Premise, Plot and Theme

One of my favorite agent blogs recently posted about plot…how to discern plot from theme from a hook.

I broke out into a cold sweat as I read, memories of AP English returning to haunt me. My mind froze. I was one of those kids who said, “Why can’t we read the story [or poem] for enjoyment? Why do we have to analyze every single detail?” Basically, I just wanted to sit in the back row and read, uninterrupted.

I gritted my teeth at the kids in the front row (you know who you are, Mrs. Blauvelt’s class of ’89) who raised their hands – ooh! ooh! pick me! pick me! I know exactly what Dylan Thomas meant when he wrote In the White Giant’s Thigh. Ooh! Ooh! Pick me! Pick me! I know the answer to symbolism in Tess of the D’Ubervilles.

In the back row, I had finished reading the whole book. Yeah, ok. I needed a little attitude adjustment.

Of course, my novels have a plot. I wasn’t completely zoned out in English class. Beginning, middle, end. Conflict. Rising action, climax, falling action, resolution. They also have characters — strong ones, I might add. So here it is. I will tell you the plot – a short version. Right here. Right now.

As soon as I find a way to write it in a few sentences or less.

Fiery Arrow:

Premise (needs serious work):

Brigid, a gifted druid, must defend Ireland aginst the new Christian religion while facing her past, and her love, for the Christian leader, Patricius.

Plot (short version):

Brigid, a goddess in a past life, reincarnates to become a gifted druid who must fight the new religion of Christianity so the ancient gods of Ireland can survive. Through both lives, she has been in love with Patricius, believing he is the one who will help her save the old gods of Ireland. She struggles to keep her past life and love for Patricius a secret from Maithghean, an evil arch-druid who wants to control her powers.

Themes:
Survival, Love, Social Class

Eh. I should have paid more attention in English class. Is anyone grading this?

Put It Away

Writers, agents and editors frequently advise new writers to put their supposed completed manuscript away for several weeks or even months. Don’t look at it. Don’t touch it. Do something else. Write a new book. Bake cookies. Create a garden.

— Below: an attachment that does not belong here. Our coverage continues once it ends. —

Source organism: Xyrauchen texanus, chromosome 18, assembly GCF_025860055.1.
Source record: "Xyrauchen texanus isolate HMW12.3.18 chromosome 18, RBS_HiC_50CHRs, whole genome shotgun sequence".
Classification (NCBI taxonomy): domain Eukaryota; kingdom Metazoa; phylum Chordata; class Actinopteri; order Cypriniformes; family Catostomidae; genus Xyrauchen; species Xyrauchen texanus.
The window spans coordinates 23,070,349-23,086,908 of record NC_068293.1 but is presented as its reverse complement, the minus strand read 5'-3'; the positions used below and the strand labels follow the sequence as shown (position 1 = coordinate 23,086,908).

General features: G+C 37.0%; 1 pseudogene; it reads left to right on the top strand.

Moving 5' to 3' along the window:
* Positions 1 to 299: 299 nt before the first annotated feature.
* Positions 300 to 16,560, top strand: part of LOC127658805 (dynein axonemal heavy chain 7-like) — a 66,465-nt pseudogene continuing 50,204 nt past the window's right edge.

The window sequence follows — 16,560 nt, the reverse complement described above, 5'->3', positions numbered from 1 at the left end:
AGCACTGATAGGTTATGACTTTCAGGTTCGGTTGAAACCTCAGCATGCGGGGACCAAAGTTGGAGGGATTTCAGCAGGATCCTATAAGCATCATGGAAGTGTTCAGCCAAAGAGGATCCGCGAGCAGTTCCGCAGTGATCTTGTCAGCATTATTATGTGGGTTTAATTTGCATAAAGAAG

I thought I had taken that advice. I could put one manuscript down for a few days and work on the other. I’d alternate back and forth. Post a few chapters on the critique site…then let it go.

No, no, no,no.

For various reasons (well, really one major reason) I did not look at either manuscript for six full months. Did not look. Did not touch. Did not post for my critiquers. Six months.

A few weeks ago, I dug them up. Like an archaeologist, I evaluated the context of my computer, my jump drive, and thought “I wonder where those manuscripts could be?” Carefully, I unearthed each section, each folder and file.

Dusty files came to light. I opened each one, slowly, full of trepedation…and breathed a sigh of – what? I actually SENT this first chapter out in a query six months ago??!! Typos had reproduced during their time in hiding. Chapters jumbled themselves up again.

I sat back, shocked that I had once believed these manuscripts were polished, a little embarrassed that I might meet one of these agents at a future conference. Please, please let them forget my name.

I skimmed through the first chapter again. Not bad. Actually pretty good. Typos existed…but the plot, storyline and characters carried me away and I forgot that I was reading my own work.
I sighed in relief. It is time to polish.

For how long did you put your work away?

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